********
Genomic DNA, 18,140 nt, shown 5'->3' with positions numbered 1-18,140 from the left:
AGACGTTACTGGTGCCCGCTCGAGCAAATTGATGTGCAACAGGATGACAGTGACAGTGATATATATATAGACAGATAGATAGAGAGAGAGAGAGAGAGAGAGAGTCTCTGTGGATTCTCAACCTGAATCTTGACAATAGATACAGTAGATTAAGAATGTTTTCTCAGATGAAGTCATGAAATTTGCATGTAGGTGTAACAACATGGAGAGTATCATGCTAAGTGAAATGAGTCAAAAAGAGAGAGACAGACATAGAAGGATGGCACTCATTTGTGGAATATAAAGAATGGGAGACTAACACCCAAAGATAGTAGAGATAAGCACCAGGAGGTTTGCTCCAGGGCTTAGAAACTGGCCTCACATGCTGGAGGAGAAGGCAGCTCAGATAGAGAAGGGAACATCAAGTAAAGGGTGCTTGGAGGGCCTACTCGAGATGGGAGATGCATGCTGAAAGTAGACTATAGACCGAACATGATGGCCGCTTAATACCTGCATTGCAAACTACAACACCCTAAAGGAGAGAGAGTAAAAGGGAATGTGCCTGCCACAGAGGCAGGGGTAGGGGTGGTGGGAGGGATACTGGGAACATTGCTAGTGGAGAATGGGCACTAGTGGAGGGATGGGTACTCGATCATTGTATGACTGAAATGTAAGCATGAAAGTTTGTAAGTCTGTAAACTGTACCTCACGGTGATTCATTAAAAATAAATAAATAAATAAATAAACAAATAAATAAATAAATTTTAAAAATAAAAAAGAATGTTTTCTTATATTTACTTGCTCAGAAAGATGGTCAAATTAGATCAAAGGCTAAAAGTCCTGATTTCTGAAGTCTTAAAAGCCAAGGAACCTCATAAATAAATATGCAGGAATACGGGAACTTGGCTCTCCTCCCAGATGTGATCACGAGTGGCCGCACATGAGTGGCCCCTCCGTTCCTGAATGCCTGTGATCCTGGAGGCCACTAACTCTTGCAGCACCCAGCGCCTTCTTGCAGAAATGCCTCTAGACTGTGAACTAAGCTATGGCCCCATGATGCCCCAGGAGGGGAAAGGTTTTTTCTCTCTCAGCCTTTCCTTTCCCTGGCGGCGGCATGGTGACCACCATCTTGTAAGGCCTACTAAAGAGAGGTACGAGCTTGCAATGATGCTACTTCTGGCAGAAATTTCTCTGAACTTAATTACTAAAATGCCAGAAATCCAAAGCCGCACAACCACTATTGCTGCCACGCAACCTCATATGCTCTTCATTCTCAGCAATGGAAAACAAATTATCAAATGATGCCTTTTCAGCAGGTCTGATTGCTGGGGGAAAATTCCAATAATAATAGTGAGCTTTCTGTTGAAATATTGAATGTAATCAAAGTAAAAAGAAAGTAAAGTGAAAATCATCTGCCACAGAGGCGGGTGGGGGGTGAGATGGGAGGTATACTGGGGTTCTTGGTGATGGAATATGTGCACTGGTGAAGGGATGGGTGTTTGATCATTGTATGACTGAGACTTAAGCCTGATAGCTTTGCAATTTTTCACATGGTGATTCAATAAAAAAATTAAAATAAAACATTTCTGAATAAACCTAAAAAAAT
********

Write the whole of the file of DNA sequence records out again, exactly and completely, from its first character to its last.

Genomic DNA, 18,140 nt, shown 5'->3' with positions numbered 1-18,140 from the left:
AGACGTTACTGGTGCCCGCTCGAGCAAATTGATGTGCAACAGGATGACAGTGACAGTGATATATATATAGACAGATAGATAGAGAGAGAGAGAGAGAGAGAGAGTCTCTGTGGATTCTCAACCTGAATCTTGACAATAGATACAGTAGATTAAGAATGTTTTCTCAGATGAAGTCATGAAATTTGCATGTAGGTGTAACAACATGGAGAGTATCATGCTAAGTGAAATGAGTCAAAAAGAGAGAGACAGACATAGAAGGATGGCACTCATTTGTGGAATATAAAGAATGGGAGACTAACACCCAAAGATAGTAGAGATAAGCACCAGGAGGTTTGCTCCAGGGCTTAGAAACTGGCCTCACATGCTGGAGGAGAAGGCAGCTCAGATAGAGAAGGGAACATCAAGTAAAGGGTGCTTGGAGGGCCTACTCGAGATGGGAGATGCATGCTGAAAGTAGACTATAGACCGAACATGATGGCCGCTTAATACCTGCATTGCAAACTACAACACCCTAAAGGAGAGAGAGTAAAAGGGAATGTGCCTGCCACAGAGGCAGGGGTAGGGGTGGTGGGAGGGATACTGGGAACATTGCTAGTGGAGAATGGGCACTAGTGGAGGGATGGGTACTCGATCATTGTATGACTGAAATGTAAGCATGAAAGTTTGTAAGTCTGTAAACTGTACCTCACGGTGATTCATTAAAAATAAATAAATAAATAAATAAACAAATAAATAAATAAATTTTAAAAATAAAAAAGAATGTTTTCTTATATTTACTTGCTCAGAAAGATGGTCAAATTAGATCAAAGGCTAAAAGTCCTGATTTCTGAAGTCTTAAAAGCCAAGGAACCTCATAAATAAATATGCAGGAATACGGGAACTTGGCTCTCCTCCCAGATGTGATCACGAGTGGCCGCACATGAGTGGCCCCTCCGTTCCTGAATGCCTGTGATCCTGGAGGCCACTAACTCTTGCAGCACCCAGCGCCTTCTTGCAGAAATGCCTCTAGACTGTGAACTAAGCTATGGCCCCATGATGCCCCAGGAGGGGAAAGGTTTTTTCTCTCTCAGCCTTTCCTTTCCCTGGCGGCGGCATGGTGACCACCATCTTGTAAGGCCTACTAAAGAGAGGTACGAGCTTGCAATGATGCTACTTCTGGCAGAAATTTCTCTGAACTTAATTACTAAAATGCCAGAAATCCAAAGCCGCACAACCACTATTGCTGCCACGCAACCTCATATGCTCTTCATTCTCAGCAATGGAAAACAAATTATCAAATGATGCCTTTTCAGCAGGTCTGATTGCTGGGGGAAAATTCCAATAATAATAGTGAGCTTTCTGTTGAAATATTGAATGTAATCAAAGTAAAAAGAAAGTAAAGTGAAAATCATCTGCCACAGAGGCGGGTGGGGGGTGAGATGGGAGGTATACTGGGGTTCTTGGTGATGGAATATGTGCACTGGTGAAGGGATGGGTGTTTGATCATTGTATGACTGAGACTTAAGCCTGATAGCTTTGCAATTTTTCACATGGTGATTCAATAAAAAAATTAAAATAAAACATTTCTGAATAAACCTAAAAAAAT